Title: Accessibility Equals Inclusive Excellence!
Presenter: Melanie Morel, MSU Denver
Abstract: Electronic documents can create a bridge or a road block for students with disabilities. Be ready for any type of learner that is registered in your class. Learn some easy skills from an Accessibility Technology Specialist to create accessible course materials. Once you learn these easy steps you will no longer have to worry about retrofitting course materials at the last minute. Technology has opened many doors for individuals with disabilities, but when accessibility is not taken into account when creating course materials an inadvertent barrier can now prevent a student from having equal access. You will learn how a student with a visual impairment uses screen reading technology to access her course materials. She will explain how accessible materials are essential for her academic success in college. You will walk away with useful knowledge on how to ensure that various types of documents are accessible including: PDF, Word, and PowerPoint.
Session Time: 10:15am - 11:15am
Title: Why Open Educational Resources Should Be Integral to Course Development Strategy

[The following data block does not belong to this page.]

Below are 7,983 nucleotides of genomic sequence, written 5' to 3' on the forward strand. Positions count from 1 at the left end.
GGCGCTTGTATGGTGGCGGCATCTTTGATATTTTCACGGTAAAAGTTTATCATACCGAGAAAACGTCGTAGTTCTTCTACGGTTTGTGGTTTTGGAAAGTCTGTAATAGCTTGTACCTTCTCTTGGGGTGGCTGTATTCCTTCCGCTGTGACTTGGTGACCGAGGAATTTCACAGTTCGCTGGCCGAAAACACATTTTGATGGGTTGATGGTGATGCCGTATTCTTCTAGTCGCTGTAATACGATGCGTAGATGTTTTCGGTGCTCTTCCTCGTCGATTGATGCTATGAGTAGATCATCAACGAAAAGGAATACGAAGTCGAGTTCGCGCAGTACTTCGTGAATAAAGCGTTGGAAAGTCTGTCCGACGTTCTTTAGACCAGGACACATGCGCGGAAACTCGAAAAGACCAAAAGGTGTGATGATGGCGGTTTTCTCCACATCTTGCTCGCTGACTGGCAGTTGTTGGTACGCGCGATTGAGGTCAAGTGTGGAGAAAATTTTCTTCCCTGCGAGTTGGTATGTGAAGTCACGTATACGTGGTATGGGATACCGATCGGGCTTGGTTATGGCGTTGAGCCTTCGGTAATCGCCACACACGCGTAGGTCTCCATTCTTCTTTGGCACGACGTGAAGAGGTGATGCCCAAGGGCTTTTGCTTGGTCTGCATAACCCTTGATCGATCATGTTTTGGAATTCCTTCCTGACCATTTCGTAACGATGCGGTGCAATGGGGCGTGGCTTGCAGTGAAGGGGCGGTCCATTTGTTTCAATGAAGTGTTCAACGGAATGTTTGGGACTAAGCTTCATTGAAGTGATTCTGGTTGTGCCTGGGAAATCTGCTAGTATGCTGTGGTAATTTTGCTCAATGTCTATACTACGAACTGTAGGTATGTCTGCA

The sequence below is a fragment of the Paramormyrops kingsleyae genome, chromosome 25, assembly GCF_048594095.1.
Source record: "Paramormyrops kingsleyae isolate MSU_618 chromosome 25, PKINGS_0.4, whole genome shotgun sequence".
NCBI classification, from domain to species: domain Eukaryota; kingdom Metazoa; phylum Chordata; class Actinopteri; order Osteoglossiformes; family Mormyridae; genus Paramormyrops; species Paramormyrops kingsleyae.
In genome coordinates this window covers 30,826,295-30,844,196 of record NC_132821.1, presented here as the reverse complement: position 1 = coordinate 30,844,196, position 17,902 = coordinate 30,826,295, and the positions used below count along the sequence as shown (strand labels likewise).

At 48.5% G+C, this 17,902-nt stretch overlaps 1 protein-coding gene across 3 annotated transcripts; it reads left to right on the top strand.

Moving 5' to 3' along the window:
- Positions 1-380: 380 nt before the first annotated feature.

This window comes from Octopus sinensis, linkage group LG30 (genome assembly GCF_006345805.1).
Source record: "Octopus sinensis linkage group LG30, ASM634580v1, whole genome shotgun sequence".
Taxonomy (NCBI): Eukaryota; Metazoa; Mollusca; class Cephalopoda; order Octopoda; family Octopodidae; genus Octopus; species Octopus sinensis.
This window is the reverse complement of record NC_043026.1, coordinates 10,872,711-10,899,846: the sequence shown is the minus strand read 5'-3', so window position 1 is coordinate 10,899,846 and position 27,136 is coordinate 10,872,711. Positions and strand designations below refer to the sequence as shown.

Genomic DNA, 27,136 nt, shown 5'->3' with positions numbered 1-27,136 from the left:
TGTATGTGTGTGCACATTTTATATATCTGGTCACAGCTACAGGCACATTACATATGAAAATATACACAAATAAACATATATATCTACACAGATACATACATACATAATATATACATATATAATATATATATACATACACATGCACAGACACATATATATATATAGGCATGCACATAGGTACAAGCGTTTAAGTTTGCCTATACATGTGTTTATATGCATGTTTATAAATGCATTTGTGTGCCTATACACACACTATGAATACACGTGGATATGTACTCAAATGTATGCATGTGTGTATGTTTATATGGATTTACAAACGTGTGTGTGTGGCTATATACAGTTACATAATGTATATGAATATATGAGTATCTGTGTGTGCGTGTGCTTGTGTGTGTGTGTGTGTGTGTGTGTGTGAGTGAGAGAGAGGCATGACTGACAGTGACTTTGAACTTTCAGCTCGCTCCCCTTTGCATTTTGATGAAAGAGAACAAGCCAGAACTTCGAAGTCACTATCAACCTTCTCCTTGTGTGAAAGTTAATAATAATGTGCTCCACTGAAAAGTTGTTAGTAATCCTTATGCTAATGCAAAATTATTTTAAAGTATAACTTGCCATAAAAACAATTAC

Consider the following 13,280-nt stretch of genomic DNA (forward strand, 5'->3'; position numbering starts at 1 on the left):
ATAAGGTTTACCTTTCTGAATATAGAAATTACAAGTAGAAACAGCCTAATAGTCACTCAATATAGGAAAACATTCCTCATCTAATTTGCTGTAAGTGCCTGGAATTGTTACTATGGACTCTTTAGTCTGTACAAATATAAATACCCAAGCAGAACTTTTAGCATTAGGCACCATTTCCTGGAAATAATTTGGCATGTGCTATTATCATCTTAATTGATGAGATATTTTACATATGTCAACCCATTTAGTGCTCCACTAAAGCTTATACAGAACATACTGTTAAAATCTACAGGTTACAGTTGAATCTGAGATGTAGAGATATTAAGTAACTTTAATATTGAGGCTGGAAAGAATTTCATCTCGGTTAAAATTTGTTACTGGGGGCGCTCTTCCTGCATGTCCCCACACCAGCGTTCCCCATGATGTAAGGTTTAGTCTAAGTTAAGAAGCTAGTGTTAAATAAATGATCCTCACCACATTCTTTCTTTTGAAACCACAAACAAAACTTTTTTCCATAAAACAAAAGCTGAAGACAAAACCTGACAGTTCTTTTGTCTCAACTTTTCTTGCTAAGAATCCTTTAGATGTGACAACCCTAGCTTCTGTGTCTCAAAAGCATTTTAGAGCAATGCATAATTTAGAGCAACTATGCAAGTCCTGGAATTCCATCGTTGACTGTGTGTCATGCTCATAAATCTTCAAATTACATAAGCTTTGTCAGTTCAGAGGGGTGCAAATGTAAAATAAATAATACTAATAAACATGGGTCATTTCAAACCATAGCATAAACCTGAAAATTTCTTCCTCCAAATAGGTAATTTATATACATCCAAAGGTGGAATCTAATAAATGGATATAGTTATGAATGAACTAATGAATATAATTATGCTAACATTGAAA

Presenter: Geoffrey Rubinstein, University of Colorado Bouder
Abstract: Open Educational Resources (OER) have reached a tipping point. While the cost savings they offer students has been evident for several years, their pedagogical advantages have been largely overlooked until recently. Meanwhile, key legislative and grant-funded initiatives are driving OER more to the center of higher education research, teaching and learning. Furthermore, new online tools, communities and organizations are arising to make OER easier to adopt, adapt and build as part of your course development and pedagogical strategy. This presentation explores why we are in an important historical moment to understand and incorporate the emerging possibilities of Open Educational Resources.